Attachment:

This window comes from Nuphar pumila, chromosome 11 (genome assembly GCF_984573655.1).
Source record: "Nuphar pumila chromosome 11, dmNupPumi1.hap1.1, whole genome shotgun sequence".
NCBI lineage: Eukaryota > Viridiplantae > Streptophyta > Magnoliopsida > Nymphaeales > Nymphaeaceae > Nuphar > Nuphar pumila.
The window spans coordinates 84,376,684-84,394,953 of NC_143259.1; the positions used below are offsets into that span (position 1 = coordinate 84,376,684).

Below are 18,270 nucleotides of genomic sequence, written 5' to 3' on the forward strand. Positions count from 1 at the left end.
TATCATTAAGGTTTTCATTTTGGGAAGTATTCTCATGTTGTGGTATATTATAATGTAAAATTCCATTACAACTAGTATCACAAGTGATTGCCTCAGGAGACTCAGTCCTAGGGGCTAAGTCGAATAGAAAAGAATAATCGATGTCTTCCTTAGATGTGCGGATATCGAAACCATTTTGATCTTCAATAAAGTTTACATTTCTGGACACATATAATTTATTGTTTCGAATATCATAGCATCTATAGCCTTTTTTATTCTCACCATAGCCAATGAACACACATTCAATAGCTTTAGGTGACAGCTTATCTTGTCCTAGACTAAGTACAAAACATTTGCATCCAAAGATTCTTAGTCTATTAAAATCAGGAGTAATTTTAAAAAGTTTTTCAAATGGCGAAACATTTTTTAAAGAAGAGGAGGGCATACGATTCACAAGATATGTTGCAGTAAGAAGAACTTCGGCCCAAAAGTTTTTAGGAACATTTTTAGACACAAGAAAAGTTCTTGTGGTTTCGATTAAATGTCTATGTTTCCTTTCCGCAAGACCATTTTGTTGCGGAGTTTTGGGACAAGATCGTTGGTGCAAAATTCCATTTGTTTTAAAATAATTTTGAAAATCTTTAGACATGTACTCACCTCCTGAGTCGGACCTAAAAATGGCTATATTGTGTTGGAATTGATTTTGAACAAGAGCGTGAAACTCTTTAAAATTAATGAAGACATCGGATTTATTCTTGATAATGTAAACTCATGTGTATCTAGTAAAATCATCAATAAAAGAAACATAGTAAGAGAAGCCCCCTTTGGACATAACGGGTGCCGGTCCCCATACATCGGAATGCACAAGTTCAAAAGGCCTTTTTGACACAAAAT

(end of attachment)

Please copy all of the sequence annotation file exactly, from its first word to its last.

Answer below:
This window comes from Nuphar pumila, chromosome 11 (genome assembly GCF_984573655.1).
Source record: "Nuphar pumila chromosome 11, dmNupPumi1.hap1.1, whole genome shotgun sequence".
NCBI lineage: Eukaryota > Viridiplantae > Streptophyta > Magnoliopsida > Nymphaeales > Nymphaeaceae > Nuphar > Nuphar pumila.
The window spans coordinates 84,376,684-84,394,953 of NC_143259.1; the positions used below are offsets into that span (position 1 = coordinate 84,376,684).

Below are 18,270 nucleotides of genomic sequence, written 5' to 3' on the forward strand. Positions count from 1 at the left end.
TATCATTAAGGTTTTCATTTTGGGAAGTATTCTCATGTTGTGGTATATTATAATGTAAAATTCCATTACAACTAGTATCACAAGTGATTGCCTCAGGAGACTCAGTCCTAGGGGCTAAGTCGAATAGAAAAGAATAATCGATGTCTTCCTTAGATGTGCGGATATCGAAACCATTTTGATCTTCAATAAAGTTTACATTTCTGGACACATATAATTTATTGTTTCGAATATCATAGCATCTATAGCCTTTTTTATTCTCACCATAGCCAATGAACACACATTCAATAGCTTTAGGTGACAGCTTATCTTGTCCTAGACTAAGTACAAAACATTTGCATCCAAAGATTCTTAGTCTATTAAAATCAGGAGTAATTTTAAAAAGTTTTTCAAATGGCGAAACATTTTTTAAAGAAGAGGAGGGCATACGATTCACAAGATATGTTGCAGTAAGAAGAACTTCGGCCCAAAAGTTTTTAGGAACATTTTTAGACACAAGAAAAGTTCTTGTGGTTTCGATTAAATGTCTATGTTTCCTTTCCGCAAGACCATTTTGTTGCGGAGTTTTGGGACAAGATCGTTGGTGCAAAATTCCATTTGTTTTAAAATAATTTTGAAAATCTTTAGACATGTACTCACCTCCTGAGTCGGACCTAAAAATGGCTATATTGTGTTGGAATTGATTTTGAACAAGAGCGTGAAACTCTTTAAAATTAATGAAGACATCGGATTTATTCTTGATAATGTAAACTCATGTGTATCTAGTAAAATCATCAATAAAAGAAACATAGTAAGAGAAGCCCCCTTTGGACATAACGGGTGCCGGTCCCCATACATCGGAATGCACAAGTTCAAAAGGCCTTTTTGACACAAAAT